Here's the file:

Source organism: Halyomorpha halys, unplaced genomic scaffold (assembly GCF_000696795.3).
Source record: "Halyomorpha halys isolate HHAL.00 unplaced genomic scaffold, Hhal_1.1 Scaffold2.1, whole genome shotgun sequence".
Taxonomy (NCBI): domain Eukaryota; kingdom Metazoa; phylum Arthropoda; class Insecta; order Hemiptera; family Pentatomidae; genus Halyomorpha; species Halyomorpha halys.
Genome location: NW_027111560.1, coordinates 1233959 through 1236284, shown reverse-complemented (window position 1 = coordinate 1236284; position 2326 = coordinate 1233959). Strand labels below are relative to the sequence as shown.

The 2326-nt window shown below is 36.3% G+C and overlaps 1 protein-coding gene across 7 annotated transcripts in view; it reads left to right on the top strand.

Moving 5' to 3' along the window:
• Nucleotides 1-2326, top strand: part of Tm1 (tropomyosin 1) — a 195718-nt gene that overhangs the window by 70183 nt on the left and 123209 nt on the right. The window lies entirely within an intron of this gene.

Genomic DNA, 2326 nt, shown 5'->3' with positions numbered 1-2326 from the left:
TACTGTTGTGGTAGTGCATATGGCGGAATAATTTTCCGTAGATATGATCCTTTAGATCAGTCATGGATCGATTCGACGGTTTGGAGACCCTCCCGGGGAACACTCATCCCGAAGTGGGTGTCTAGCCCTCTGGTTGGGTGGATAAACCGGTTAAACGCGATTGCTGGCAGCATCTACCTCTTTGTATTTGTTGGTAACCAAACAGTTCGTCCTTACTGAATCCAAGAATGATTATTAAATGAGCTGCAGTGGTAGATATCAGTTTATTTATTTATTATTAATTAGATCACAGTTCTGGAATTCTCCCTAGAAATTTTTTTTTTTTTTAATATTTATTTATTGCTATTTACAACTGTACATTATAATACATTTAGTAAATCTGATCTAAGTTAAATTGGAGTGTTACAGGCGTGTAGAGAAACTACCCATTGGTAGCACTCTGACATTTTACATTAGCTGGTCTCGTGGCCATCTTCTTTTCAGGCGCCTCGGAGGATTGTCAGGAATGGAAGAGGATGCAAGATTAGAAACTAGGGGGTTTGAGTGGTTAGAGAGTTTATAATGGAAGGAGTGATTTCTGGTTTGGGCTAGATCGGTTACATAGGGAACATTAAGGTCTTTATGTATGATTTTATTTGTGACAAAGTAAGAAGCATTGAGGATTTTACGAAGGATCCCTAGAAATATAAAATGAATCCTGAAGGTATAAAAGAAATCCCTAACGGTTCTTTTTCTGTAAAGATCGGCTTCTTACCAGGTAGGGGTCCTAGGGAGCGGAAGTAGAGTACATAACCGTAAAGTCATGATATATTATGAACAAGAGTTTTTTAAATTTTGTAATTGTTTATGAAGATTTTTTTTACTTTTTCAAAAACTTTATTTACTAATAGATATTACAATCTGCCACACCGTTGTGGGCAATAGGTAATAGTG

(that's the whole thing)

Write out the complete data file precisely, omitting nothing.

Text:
Source organism: Halyomorpha halys, unplaced genomic scaffold (assembly GCF_000696795.3).
Source record: "Halyomorpha halys isolate HHAL.00 unplaced genomic scaffold, Hhal_1.1 Scaffold2.1, whole genome shotgun sequence".
Taxonomy (NCBI): domain Eukaryota; kingdom Metazoa; phylum Arthropoda; class Insecta; order Hemiptera; family Pentatomidae; genus Halyomorpha; species Halyomorpha halys.
Genome location: NW_027111560.1, coordinates 1233959 through 1236284, shown reverse-complemented (window position 1 = coordinate 1236284; position 2326 = coordinate 1233959). Strand labels below are relative to the sequence as shown.

The 2326-nt window shown below is 36.3% G+C and overlaps 1 protein-coding gene across 7 annotated transcripts in view; it reads left to right on the top strand.

Moving 5' to 3' along the window:
• Nucleotides 1-2326, top strand: part of Tm1 (tropomyosin 1) — a 195718-nt gene that overhangs the window by 70183 nt on the left and 123209 nt on the right. The window lies entirely within an intron of this gene.

Genomic DNA, 2326 nt, shown 5'->3' with positions numbered 1-2326 from the left:
TACTGTTGTGGTAGTGCATATGGCGGAATAATTTTCCGTAGATATGATCCTTTAGATCAGTCATGGATCGATTCGACGGTTTGGAGACCCTCCCGGGGAACACTCATCCCGAAGTGGGTGTCTAGCCCTCTGGTTGGGTGGATAAACCGGTTAAACGCGATTGCTGGCAGCATCTACCTCTTTGTATTTGTTGGTAACCAAACAGTTCGTCCTTACTGAATCCAAGAATGATTATTAAATGAGCTGCAGTGGTAGATATCAGTTTATTTATTTATTATTAATTAGATCACAGTTCTGGAATTCTCCCTAGAAATTTTTTTTTTTTTTAATATTTATTTATTGCTATTTACAACTGTACATTATAATACATTTAGTAAATCTGATCTAAGTTAAATTGGAGTGTTACAGGCGTGTAGAGAAACTACCCATTGGTAGCACTCTGACATTTTACATTAGCTGGTCTCGTGGCCATCTTCTTTTCAGGCGCCTCGGAGGATTGTCAGGAATGGAAGAGGATGCAAGATTAGAAACTAGGGGGTTTGAGTGGTTAGAGAGTTTATAATGGAAGGAGTGATTTCTGGTTTGGGCTAGATCGGTTACATAGGGAACATTAAGGTCTTTATGTATGATTTTATTTGTGACAAAGTAAGAAGCATTGAGGATTTTACGAAGGATCCCTAGAAATATAAAATGAATCCTGAAGGTATAAAAGAAATCCCTAACGGTTCTTTTTCTGTAAAGATCGGCTTCTTACCAGGTAGGGGTCCTAGGGAGCGGAAGTAGAGTACATAACCGTAAAGTCATGATATATTATGAACAAGAGTTTTTTAAATTTTGTAATTGTTTATGAAGATTTTTTTTACTTTTTCAAAAACTTTATTTACTAATAGATATTACAATCTGCCACACCGTTGTGGGCAATAGGTAATAGTG